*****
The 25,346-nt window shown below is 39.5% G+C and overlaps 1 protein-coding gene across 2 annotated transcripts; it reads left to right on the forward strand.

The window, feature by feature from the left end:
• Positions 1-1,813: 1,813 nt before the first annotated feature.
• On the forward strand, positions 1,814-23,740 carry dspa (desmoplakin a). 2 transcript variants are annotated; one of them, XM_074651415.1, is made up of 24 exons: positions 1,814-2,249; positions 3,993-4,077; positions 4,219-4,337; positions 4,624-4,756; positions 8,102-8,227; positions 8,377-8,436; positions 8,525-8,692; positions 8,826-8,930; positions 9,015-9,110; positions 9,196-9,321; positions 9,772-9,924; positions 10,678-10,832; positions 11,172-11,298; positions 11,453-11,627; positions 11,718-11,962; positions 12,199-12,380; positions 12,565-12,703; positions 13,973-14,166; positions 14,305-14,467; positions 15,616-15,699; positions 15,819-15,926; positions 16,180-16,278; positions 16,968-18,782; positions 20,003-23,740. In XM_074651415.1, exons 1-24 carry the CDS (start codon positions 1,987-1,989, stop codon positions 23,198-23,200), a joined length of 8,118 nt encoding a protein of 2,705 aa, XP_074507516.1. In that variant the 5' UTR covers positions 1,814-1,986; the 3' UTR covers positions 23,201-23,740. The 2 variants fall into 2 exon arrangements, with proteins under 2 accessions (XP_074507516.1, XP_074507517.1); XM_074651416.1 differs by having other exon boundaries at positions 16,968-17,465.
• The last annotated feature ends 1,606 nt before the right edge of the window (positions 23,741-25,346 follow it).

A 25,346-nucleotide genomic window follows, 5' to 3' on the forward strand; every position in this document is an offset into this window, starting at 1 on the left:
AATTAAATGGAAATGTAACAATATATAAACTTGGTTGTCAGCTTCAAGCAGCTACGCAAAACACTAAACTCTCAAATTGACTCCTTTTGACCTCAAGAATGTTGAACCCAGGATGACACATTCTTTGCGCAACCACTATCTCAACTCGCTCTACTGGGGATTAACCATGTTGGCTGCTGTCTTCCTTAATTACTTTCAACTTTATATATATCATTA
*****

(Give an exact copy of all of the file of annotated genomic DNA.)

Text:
The 25,346-nt window shown below is 39.5% G+C and overlaps 1 protein-coding gene across 2 annotated transcripts; it reads left to right on the forward strand.

The window, feature by feature from the left end:
• Positions 1-1,813: 1,813 nt before the first annotated feature.
• On the forward strand, positions 1,814-23,740 carry dspa (desmoplakin a). 2 transcript variants are annotated; one of them, XM_074651415.1, is made up of 24 exons: positions 1,814-2,249; positions 3,993-4,077; positions 4,219-4,337; positions 4,624-4,756; positions 8,102-8,227; positions 8,377-8,436; positions 8,525-8,692; positions 8,826-8,930; positions 9,015-9,110; positions 9,196-9,321; positions 9,772-9,924; positions 10,678-10,832; positions 11,172-11,298; positions 11,453-11,627; positions 11,718-11,962; positions 12,199-12,380; positions 12,565-12,703; positions 13,973-14,166; positions 14,305-14,467; positions 15,616-15,699; positions 15,819-15,926; positions 16,180-16,278; positions 16,968-18,782; positions 20,003-23,740. In XM_074651415.1, exons 1-24 carry the CDS (start codon positions 1,987-1,989, stop codon positions 23,198-23,200), a joined length of 8,118 nt encoding a protein of 2,705 aa, XP_074507516.1. In that variant the 5' UTR covers positions 1,814-1,986; the 3' UTR covers positions 23,201-23,740. The 2 variants fall into 2 exon arrangements, with proteins under 2 accessions (XP_074507516.1, XP_074507517.1); XM_074651416.1 differs by having other exon boundaries at positions 16,968-17,465.
• The last annotated feature ends 1,606 nt before the right edge of the window (positions 23,741-25,346 follow it).

A 25,346-nucleotide genomic window follows, 5' to 3' on the forward strand; every position in this document is an offset into this window, starting at 1 on the left:
AATTAAATGGAAATGTAACAATATATAAACTTGGTTGTCAGCTTCAAGCAGCTACGCAAAACACTAAACTCTCAAATTGACTCCTTTTGACCTCAAGAATGTTGAACCCAGGATGACACATTCTTTGCGCAACCACTATCTCAACTCGCTCTACTGGGGATTAACCATGTTGGCTGCTGTCTTCCTTAATTACTTTCAACTTTATATATATCATTA